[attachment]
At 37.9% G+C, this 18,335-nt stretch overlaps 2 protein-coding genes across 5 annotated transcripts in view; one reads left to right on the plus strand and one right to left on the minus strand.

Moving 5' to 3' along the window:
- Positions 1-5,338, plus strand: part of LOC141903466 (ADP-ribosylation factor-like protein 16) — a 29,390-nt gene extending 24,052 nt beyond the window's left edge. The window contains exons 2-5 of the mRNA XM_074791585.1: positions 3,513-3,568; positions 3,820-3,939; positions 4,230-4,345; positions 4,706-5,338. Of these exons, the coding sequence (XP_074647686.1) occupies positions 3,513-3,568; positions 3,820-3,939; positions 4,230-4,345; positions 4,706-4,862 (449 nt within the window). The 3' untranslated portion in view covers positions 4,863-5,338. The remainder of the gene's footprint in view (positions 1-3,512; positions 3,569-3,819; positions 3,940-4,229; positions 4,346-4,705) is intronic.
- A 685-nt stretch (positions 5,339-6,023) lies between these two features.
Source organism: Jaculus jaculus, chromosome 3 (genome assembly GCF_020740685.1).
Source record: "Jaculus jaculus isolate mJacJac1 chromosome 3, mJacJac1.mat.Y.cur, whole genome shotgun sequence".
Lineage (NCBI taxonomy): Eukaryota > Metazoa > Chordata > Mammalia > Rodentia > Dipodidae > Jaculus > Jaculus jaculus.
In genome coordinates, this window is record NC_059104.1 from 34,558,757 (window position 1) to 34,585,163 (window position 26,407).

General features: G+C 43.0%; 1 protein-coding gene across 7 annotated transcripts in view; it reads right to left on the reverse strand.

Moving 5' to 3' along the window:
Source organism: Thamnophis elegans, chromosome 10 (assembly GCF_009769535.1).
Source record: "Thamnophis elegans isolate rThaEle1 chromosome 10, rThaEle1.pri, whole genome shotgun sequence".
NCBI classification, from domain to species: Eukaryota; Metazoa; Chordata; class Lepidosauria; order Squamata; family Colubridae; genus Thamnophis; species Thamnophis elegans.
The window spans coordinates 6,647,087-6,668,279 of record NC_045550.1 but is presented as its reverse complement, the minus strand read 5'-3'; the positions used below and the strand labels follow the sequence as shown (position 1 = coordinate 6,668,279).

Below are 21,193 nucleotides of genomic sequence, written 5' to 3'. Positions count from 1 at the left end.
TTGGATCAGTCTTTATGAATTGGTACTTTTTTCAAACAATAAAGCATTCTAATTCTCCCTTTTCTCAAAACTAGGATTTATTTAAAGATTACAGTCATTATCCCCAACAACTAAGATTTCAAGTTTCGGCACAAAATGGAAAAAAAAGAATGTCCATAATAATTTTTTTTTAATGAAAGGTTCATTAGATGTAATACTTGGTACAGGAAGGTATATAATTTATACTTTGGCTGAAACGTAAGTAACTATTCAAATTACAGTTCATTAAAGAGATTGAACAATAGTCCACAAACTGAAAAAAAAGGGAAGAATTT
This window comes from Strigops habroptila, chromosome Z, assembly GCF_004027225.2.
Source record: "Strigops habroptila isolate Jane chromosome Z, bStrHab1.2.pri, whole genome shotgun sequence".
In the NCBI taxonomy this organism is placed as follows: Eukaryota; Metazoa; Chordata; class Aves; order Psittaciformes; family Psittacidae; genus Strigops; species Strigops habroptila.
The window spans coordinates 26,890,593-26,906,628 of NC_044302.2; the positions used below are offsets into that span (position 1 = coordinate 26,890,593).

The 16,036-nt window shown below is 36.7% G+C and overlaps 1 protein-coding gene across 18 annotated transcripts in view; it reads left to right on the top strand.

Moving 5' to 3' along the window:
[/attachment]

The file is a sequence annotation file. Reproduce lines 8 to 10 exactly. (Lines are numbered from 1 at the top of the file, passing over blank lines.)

In genome coordinates, this window is record NC_059104.1 from 34,558,757 (window position 1) to 34,585,163 (window position 26,407).

General features: G+C 43.0%; 1 protein-coding gene across 7 annotated transcripts in view; it reads right to left on the reverse strand.

Moving 5' to 3' along the window: